Keeping a workout log is also an excellent way to measure your progression.  If I had been diligent in doing this, I might know for sure if my 168 pound deadlift was actually a personal best or if I fell short.  No matter what kind of workout you do (and you DO workout, don’t you?!) it is very wise to catalog what you did, how you felt, track your times and weights, and record any intangible variables that you think might be important.  Here is a list of valuable metrics to know about workout performance that you might want to record in your workout log:

  • Speed — Timing yourself doing a particular workout each time you do it and seeing how your speed differs each time will let you know if you are indeed getting faster or not.  Run a mile and time yourself.  After a week, month, year of training, run the same mile and time yourself again.  How did you time change?
  • Strength — Shame on me for NOT doing this, but recording how much weight you can lift in a particular way (deadlift, overhead press, etc.) can give you an idea of how your strength is improving.  If I had recorded my deadlift from 6 months ago I would have known if I had improved and by how much.
  • Endurance — Writing down how you feel after a workout can show you how much endurance you have to complete the task.  If after that first one mile run you feel like your lungs are on fire and your heart was going to beat out of your chest, then knowing how fantastic you feel one month later is valuable to know.  You can see based on your log entries that over time you have improved your endurance.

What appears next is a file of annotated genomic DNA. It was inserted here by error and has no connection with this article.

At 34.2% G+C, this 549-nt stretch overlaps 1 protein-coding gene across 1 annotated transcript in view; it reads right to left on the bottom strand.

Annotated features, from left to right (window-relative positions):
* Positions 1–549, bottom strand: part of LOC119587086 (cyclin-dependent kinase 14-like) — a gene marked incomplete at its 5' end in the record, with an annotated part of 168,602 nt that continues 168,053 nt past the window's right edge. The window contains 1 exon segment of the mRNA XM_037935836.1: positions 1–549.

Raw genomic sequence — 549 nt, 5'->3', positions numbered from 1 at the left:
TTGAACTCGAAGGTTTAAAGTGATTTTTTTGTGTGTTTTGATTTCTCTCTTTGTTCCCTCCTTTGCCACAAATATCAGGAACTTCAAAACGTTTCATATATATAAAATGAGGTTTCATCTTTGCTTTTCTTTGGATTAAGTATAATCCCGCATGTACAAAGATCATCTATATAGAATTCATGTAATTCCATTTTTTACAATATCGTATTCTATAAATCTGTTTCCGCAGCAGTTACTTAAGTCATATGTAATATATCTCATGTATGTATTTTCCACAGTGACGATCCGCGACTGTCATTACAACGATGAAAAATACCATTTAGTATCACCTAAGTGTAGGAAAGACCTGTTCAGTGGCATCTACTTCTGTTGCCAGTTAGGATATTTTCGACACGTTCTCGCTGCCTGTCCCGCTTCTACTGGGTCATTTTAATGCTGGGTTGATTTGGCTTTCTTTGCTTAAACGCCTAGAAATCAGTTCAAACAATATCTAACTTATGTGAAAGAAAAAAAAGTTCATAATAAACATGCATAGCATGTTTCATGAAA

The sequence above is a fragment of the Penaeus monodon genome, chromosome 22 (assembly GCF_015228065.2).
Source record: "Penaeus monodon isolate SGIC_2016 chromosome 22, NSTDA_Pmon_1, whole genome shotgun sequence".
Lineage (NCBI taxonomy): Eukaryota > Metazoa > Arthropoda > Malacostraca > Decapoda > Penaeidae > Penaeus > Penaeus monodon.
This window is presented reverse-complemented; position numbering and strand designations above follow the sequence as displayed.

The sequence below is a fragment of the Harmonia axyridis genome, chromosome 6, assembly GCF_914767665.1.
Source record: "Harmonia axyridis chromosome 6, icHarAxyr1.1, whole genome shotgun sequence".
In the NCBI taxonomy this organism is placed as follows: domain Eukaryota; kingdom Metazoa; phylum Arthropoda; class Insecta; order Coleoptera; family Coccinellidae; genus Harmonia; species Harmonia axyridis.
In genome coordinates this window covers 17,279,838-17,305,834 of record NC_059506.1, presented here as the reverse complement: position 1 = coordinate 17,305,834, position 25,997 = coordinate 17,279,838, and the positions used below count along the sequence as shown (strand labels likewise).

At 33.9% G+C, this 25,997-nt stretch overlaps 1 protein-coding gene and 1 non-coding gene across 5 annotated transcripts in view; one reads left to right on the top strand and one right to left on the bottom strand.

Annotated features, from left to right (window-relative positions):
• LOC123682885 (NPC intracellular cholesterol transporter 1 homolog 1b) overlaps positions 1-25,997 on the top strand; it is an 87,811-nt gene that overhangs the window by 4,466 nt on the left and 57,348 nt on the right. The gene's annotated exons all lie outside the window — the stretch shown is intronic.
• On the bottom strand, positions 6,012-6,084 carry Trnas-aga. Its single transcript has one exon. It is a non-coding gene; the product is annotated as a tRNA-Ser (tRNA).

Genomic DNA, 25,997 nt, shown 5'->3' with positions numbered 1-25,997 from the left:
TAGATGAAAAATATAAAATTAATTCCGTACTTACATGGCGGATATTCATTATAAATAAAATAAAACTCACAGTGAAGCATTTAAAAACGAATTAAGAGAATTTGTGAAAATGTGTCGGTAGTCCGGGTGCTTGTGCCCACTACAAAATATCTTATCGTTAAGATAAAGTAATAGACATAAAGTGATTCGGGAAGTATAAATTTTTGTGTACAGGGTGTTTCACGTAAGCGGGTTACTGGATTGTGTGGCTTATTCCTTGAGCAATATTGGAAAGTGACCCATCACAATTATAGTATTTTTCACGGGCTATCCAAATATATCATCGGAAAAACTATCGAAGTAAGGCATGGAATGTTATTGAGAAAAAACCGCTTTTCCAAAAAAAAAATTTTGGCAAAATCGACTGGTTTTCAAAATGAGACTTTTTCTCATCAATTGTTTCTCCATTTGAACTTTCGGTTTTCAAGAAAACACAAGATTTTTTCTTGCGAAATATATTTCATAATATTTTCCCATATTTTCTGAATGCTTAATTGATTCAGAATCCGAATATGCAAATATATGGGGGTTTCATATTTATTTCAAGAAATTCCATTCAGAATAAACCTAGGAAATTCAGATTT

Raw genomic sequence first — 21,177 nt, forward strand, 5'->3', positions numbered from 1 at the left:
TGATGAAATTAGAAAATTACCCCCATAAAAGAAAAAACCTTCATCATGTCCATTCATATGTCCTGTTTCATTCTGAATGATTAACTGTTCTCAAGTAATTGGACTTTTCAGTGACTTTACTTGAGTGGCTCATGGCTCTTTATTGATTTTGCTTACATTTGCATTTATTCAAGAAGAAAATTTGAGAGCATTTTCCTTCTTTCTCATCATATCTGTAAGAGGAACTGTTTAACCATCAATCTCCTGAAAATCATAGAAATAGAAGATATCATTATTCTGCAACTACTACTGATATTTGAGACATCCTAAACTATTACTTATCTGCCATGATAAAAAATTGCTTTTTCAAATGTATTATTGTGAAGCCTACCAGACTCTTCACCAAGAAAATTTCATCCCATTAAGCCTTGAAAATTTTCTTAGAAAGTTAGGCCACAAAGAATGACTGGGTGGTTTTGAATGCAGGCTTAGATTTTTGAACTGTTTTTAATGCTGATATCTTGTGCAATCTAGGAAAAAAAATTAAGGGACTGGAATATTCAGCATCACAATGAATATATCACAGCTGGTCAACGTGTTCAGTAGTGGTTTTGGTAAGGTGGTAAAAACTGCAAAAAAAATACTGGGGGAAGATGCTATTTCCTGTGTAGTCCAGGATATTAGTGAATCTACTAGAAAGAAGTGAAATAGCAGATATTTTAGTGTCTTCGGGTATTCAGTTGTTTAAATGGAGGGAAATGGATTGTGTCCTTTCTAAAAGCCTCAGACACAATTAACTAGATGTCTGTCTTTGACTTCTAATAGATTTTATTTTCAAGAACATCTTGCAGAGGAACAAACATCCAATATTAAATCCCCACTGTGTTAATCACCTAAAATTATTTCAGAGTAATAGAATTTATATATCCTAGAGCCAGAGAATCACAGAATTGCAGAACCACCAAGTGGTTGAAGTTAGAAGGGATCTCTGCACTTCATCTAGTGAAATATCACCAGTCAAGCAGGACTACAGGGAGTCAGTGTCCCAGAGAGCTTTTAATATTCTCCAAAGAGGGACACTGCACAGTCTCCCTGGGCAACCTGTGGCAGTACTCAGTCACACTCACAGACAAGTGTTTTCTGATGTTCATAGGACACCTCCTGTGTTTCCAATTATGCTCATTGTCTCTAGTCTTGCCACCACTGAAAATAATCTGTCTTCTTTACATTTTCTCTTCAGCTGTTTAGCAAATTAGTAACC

• Sleep — This falls under the aforementioned “intangible” category.  Our sleep patterns, how soundly we sleep, how we feel when we wake up, and how tired or energized we feel during the day can clue us in to how well our bodies are recovering.
  • Food — Logging what you eat and when can be an essential tool in determining how your body reacts to different fuel in relation to your workouts.  You ate a bowl of sugary cereal and a bagel for breakfast, a peanut butter and jelly sandwich for lunch, and a pasta dinner and you’re wondering why you feel sluggish and heavy at the gym the next day? Maybe you can pick up some clues from your diet.  Of course I’m being extreme here to make my point, but you get my perspective.  What you eat can help or hinder your workout performance and you’ll want to know what works for you and what doesn’t.

I learned my own lesson last night when I had no idea if I had improved or not and I hope you take this lesson to heart too.  Logging, cataloging, and making notes on your health, wellness, and fitness doesn’t have to be complicated or laborious.  Just a few sentences in a notebook after each meal and workout.  Have a trusted friend take your measurements.  If you’re faithful to a healthy lifestyle you’ll see results in no time and you want to have something tangible to brag about, right?
Share in the comments or on Facebook your strategies tracking your progress.  What metrics do you use to keep yourself motivated and on the right track?


  1. Shannon H
    February 29, 2012 7:52 am

    I track my workouts on Dailymile. It’s fantastic for runners and cyclists as a workout log and has really nice graphs to see your mileage. It also keeps track of your top 5 longest and fastest runs for a selected period of time. It has been really great to see how much I’ve improved over time!